In this course, we will learn the concepts of microservice and spring framework with a focus on Domain-Driven Design.
- Domain-Driven Design
- Beginner Java developers
- Java developers interested in learning how to Build and Deploy RESTful Web Services
- Java Developers who want to develop web applications using the Spring framework
- Java Developers who want to develop web applications with microservices
- Java Developers who wish to develop Spring Boot Microservices with Spring Cloud
- Basic Java knowledge
Hello there, in this video, we will examine the Strategy Pattern. Let's begin. We talked about strategy pattern in the design pattern section. First, let's recap briefly here and then look at how to implement the strategy pattern. In computer programming, the strategy pattern, also known as the policy pattern, is a behavioral software design pattern that enables selecting an algorithm at runtime. Instead of implementing a single algorithm directly, code receives runtime instructions as to which in a family the algorithms to use. Strategy lets the algorithm vary independently from the clients that use it. That popularized the concept of using design patterns to describe how to design flexible and reusable object-oriented software. Deferring the decision about which algorithm to use until runtime allows the calling code to be more flexible and reusable. Typically, the strategy pattern stores a reference to some code in a data structure and retrieves it.
This can be achieved by mechanisms such as the native function pointer, the first-class function, class or class instances in object-oriented programming languages, or accessing the language implementation's internal storage of code via reflection. We define multiple algorithms and let client applications pass the algorithm to be used as a parameter. In the strategy pattern, we create objects that represent various strategies and a context object whose behavior varies as per its strategy object. The strategy object changes the executing algorithm of the context object. As you see in this UML, the strategy pattern has three participants. Strategy is an interface defining the common operation we intend to perform. Concrete strategy classes are the implementation classes that use different algorithms to carry out the operation defined in the strategy interface.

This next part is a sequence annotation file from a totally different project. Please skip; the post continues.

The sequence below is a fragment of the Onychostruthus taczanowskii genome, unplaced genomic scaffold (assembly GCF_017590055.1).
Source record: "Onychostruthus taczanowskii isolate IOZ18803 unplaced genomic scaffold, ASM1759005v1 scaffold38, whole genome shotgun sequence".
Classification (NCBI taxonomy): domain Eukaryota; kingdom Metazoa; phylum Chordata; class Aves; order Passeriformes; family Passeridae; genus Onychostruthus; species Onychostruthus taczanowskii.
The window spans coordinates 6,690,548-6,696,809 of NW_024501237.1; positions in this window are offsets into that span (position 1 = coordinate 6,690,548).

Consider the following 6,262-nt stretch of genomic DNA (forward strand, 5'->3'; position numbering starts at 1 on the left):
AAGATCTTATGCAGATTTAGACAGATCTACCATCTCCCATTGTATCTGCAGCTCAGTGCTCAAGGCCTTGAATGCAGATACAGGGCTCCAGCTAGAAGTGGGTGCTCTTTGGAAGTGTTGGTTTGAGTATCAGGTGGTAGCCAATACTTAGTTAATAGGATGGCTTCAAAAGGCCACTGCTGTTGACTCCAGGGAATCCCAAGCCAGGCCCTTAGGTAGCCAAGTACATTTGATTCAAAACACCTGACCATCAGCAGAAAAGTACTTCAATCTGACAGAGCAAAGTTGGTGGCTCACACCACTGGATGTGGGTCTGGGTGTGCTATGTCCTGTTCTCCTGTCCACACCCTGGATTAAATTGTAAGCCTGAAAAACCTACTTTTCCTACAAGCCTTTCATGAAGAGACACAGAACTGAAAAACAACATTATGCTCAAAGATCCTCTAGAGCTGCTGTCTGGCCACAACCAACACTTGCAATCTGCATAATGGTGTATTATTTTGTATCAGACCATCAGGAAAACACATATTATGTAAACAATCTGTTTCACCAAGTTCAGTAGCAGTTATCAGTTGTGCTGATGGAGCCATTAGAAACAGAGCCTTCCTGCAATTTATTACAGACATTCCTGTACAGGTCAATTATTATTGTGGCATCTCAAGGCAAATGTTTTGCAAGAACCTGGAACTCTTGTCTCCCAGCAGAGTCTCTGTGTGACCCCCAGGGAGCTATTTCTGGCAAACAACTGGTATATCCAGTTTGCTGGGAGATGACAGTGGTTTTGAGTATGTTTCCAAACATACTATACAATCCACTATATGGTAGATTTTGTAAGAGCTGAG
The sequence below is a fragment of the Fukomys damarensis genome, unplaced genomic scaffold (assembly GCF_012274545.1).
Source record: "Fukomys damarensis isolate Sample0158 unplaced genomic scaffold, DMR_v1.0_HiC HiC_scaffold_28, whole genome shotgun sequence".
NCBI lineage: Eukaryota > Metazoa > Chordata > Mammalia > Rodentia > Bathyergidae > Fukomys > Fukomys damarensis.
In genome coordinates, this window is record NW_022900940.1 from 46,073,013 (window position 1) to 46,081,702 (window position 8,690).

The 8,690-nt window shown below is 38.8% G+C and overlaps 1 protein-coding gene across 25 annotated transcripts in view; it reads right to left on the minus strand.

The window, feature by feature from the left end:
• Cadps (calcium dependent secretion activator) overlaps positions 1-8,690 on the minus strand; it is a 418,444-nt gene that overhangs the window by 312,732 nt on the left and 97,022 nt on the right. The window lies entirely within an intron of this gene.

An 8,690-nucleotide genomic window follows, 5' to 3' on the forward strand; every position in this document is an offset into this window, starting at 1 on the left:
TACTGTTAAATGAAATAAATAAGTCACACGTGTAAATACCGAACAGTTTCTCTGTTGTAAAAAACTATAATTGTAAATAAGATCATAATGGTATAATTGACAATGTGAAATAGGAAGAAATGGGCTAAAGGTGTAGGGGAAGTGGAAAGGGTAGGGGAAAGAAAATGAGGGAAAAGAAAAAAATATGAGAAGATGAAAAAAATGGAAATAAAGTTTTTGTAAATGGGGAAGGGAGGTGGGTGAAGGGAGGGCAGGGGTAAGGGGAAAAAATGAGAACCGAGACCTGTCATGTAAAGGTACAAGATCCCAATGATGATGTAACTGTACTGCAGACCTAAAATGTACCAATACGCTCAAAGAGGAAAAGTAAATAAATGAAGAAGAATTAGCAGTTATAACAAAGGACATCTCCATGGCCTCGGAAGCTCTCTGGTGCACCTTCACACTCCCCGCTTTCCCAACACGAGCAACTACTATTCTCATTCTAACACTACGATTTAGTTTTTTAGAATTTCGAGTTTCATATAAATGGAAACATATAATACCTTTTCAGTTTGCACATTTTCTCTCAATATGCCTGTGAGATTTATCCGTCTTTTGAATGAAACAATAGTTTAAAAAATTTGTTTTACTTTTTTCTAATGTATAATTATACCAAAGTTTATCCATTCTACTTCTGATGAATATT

Context is anything that requires changing behaviors and holds a reference to a strategy. One popular example of the strategy pattern in JDK is the usage of java.util.Comparator in the collections.sort() method. We can think of the collections.sort() method as the context and the java.util.Comparator instance that we pass in as the strategy for sorting objects. Now, let's look at the implementation of the strategy pattern. We said that the strategy pattern allows us to change the behavior of an algorithm at runtime. Typically, we start with an interface to apply an algorithm and then implement it multiple times for each possible algorithm. For example, let's say we have a requirement to apply different types of discounts to purchases based on whether it's Christmas, Easter, or New Year. First, we need to create a discounter interface which will be implemented by each of our strategies like this. After that, let's say we want to apply a 50% discount at Easter and a 10% discount at Christmas.
Let's implement our interface for each of these strategies like that. Now, we will create a context class that will ask the discounter interface to execute the type of strategy like this. In this class, we create an instance of the discounter interface and define a constructer with a discounter parameter, and also, we need an apply method to apply the discount in this context class. After that, we can test our code like this. So, as you can see, we can apply the strategy pattern to a small project this way. If you remember, we learned this pattern practically in the design pattern section. I think it's a little more reinforced with this example. So, let's take a short break here, and I'll see you in the next video.
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